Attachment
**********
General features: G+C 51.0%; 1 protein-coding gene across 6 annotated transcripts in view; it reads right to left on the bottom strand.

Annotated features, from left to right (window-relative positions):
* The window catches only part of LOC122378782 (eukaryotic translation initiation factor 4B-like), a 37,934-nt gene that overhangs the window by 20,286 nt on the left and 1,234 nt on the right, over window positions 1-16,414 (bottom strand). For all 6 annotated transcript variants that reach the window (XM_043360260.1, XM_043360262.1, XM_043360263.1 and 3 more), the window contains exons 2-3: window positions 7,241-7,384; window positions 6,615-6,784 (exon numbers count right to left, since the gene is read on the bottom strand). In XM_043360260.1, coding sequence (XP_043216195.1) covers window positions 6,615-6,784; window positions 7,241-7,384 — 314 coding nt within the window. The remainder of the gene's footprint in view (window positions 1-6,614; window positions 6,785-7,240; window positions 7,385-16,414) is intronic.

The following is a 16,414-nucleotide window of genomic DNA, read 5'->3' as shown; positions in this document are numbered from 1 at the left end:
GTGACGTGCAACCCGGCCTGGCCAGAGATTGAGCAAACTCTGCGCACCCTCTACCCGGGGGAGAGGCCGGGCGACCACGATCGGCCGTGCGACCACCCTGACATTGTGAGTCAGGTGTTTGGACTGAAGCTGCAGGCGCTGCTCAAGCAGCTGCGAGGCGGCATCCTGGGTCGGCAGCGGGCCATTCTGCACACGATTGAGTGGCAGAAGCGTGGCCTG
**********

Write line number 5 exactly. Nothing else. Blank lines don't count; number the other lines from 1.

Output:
GTGACGTGCAACCCGGCCTGGCCAGAGATTGAGCAAACTCTGCGCACCCTCTACCCGGGGGAGAGGCCGGGCGACCACGATCGGCCGTGCGACCACCCTGACATTGTGAGTCAGGTGTTTGGACTGAAGCTGCAGGCGCTGCTCAAGCAGCTGCGAGGCGGCATCCTGGGTCGGCAGCGGGCCATTCTGCACACGATTGAGTGGCAGAAGCGTGGCCTG